Assessing Your Assets
For many people retirement is a time to take stock of their life and assess their overall gains, not just in terms of family and friends but also material worth. Retirement will be one of the times in your life when your material possessions, savings and investments will be very important, and with no regular salary to rely on this will be the perfect time to begin assessing your assets. Without realising it you could have assets outside of your regular pensions or investment plans.
Taking StockOne of the biggest assets towards funding your retirement will no doubt be your property. The home you own could very well be the most valuable item you possess, unless you have a Jackson Pollock painting hidden in the attic. Your house can be used as security for future loans and credit if needed, and the higher the equity on your home, the more you may be able to borrow.
There are also ways to maximise profit from your home such as renting out a spare room if you have one. You may not be too keen on the idea of renting out one of your rooms, but it can bring in extra income of up to anything around £80 a week depending on what area of the country you live in. That’s a yearly total of £4160 added on to your income, not to be sniffed at. There may be tax to pay on this income and you may need permission from your mortgage lender if you are considering renting out a room.
Business AssetsIf you are a business owner then your business will of course be another of your biggest assets to funding your retirement. You may be considering selling your business, which may bring you a nice lump sum with which you could either invest elsewhere or keep as savings. If you are planning to pass on your business to a dependant then you should consult the section on inheritance tax, and take into account the seven year exemption rule.
No matter how small your business is you should consider its market worth. Any business that generates a regular source of income, even a small online trading business that has a regular client list, will be worth putting on the market instead of just closing down.
Other GoodsAnything that you have bought or acquired over the years is seen as an asset by the state as long as the overall total value comes to £300,000. Anything £300,000 or over will be seen as taxable by the state at a 40% rate, so you may want to consider totalling up all of your goods and finding out the true value. It would be a shame to have amassed a nice nest egg and paid off your mortgage, only for the taxman to come along and whip 40% from the final sale price.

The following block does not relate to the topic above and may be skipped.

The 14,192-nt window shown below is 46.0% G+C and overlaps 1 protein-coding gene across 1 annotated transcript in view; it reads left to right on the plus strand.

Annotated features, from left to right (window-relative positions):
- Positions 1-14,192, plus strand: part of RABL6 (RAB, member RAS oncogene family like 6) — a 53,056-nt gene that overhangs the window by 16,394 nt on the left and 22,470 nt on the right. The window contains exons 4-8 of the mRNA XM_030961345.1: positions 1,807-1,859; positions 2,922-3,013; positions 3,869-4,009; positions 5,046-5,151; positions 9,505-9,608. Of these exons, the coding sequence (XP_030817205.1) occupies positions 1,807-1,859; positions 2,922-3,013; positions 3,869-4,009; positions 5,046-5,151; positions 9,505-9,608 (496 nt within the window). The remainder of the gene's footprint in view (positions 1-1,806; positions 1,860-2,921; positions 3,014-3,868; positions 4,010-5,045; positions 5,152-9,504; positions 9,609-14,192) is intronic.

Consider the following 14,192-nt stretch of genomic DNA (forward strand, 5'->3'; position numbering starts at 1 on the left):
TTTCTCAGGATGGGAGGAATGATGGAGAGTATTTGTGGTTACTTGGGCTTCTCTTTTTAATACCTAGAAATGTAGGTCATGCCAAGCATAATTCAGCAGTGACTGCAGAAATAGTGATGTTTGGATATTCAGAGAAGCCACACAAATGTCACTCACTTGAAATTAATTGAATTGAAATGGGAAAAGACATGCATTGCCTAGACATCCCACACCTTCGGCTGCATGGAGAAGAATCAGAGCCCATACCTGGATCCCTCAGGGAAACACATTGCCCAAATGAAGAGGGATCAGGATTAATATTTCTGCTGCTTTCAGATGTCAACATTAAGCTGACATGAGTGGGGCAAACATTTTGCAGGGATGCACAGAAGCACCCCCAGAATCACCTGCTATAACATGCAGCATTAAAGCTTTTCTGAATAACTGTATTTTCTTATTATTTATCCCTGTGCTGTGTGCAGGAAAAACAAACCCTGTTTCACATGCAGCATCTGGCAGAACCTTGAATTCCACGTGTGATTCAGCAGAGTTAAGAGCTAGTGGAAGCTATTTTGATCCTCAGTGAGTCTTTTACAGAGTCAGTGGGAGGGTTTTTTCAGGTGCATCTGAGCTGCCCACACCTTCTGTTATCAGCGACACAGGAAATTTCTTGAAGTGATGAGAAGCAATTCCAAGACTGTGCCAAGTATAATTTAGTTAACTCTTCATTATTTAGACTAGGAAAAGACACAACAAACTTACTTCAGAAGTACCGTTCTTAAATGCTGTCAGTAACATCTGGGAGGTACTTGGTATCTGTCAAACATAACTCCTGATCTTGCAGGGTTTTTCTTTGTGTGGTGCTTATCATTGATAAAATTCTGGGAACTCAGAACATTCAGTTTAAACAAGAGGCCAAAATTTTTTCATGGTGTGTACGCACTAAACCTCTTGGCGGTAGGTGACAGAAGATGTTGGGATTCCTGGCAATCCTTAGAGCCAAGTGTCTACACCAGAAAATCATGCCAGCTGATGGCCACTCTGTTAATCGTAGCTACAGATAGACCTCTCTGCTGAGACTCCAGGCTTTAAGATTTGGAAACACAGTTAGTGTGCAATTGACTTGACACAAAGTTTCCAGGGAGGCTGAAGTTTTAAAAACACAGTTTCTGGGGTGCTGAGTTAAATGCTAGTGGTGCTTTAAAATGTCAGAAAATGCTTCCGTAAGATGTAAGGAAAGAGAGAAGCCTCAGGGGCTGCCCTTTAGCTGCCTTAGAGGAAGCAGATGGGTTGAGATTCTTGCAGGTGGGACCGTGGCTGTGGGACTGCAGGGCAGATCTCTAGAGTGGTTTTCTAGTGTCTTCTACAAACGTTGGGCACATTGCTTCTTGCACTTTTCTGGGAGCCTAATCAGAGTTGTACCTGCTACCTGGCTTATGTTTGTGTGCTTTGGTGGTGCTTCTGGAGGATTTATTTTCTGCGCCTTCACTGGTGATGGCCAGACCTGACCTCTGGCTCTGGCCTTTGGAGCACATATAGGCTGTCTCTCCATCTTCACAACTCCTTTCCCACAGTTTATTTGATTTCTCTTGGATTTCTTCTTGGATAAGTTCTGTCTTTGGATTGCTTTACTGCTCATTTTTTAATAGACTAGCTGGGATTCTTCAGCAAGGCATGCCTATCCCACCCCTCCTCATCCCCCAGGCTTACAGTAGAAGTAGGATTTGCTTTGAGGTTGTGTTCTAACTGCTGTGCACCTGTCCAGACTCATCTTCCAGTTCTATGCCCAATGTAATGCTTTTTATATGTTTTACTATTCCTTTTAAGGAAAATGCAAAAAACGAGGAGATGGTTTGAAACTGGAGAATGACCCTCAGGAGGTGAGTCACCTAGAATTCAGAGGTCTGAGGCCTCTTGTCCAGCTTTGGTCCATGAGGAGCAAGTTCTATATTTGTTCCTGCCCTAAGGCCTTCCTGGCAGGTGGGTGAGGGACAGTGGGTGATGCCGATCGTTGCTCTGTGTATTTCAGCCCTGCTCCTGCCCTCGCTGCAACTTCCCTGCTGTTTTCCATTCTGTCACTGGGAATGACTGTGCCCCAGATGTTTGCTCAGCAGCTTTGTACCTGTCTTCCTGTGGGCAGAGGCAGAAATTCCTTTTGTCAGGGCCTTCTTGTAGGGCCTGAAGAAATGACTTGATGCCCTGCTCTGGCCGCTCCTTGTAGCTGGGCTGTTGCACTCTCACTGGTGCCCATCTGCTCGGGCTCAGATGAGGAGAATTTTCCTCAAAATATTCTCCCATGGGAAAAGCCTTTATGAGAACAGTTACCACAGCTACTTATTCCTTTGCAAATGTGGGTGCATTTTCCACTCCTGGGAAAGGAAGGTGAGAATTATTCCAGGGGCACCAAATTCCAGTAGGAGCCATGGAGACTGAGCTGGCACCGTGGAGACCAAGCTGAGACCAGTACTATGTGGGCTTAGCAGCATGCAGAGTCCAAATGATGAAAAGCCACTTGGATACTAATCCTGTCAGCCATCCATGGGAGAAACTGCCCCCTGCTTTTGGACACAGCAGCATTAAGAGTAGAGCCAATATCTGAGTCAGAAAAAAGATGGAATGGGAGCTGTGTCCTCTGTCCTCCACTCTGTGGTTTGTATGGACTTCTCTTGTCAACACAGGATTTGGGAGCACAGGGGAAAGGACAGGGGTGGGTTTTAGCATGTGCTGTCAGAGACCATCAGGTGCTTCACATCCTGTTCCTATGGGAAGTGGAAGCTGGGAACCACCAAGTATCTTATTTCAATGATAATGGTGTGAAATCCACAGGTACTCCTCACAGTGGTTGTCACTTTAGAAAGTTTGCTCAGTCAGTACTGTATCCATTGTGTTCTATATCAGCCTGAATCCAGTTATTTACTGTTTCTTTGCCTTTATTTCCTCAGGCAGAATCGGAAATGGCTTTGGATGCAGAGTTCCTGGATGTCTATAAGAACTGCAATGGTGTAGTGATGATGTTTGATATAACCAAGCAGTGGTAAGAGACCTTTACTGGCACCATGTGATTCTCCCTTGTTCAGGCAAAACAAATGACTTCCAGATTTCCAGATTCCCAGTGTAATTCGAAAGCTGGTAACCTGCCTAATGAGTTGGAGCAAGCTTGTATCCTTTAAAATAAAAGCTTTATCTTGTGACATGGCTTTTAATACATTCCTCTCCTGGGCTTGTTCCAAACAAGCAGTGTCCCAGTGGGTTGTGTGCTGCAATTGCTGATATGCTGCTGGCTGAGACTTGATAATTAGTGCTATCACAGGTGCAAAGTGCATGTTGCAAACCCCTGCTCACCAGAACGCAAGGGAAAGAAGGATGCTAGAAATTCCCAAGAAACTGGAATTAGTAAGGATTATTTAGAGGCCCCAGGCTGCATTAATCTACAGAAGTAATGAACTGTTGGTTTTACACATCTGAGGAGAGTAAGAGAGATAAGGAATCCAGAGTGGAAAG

Identify all Potential Sources of IncomeWhen assessing your assets for retirement, don’t forget to factor in all your insurance policies, pensions, investments, benefits and the equity on your home; this is a good way of seeing how much cash can be generated for your retirement.
On retirement you may be tempted to convert all of your investment policies to low-risk policies but a move like that may leave you at risk from inflation and the purchasing power of the pound. If you can, seek financial advice from a reputable advisor before deciding on converting investment portfolios.
The ChecklistA good way to review your assets and your retirement funds is to sit down and work out how much you will possibly need to fund your lifestyle during retirement. Then review all of your investments and savings, and consider which are working in terms of generating income and which are not.
Also calculate how much you can plan to comfortably withdraw each year before touching your investment portfolio funds if you have any. It is also crucial that make your decisions on your inheritance and estate plans; work out how to make the most of your money and assets without leaving a percentage to the taxman.
Everyone will have a different level of incomings and outgoings when they retire. The goals and ambitions you have for your retirement may rest solely on how much financial security and income you have throughout your retirement years. It is wise to begin assessing your assets and making plans for them at least a few years, if not more, before you retire.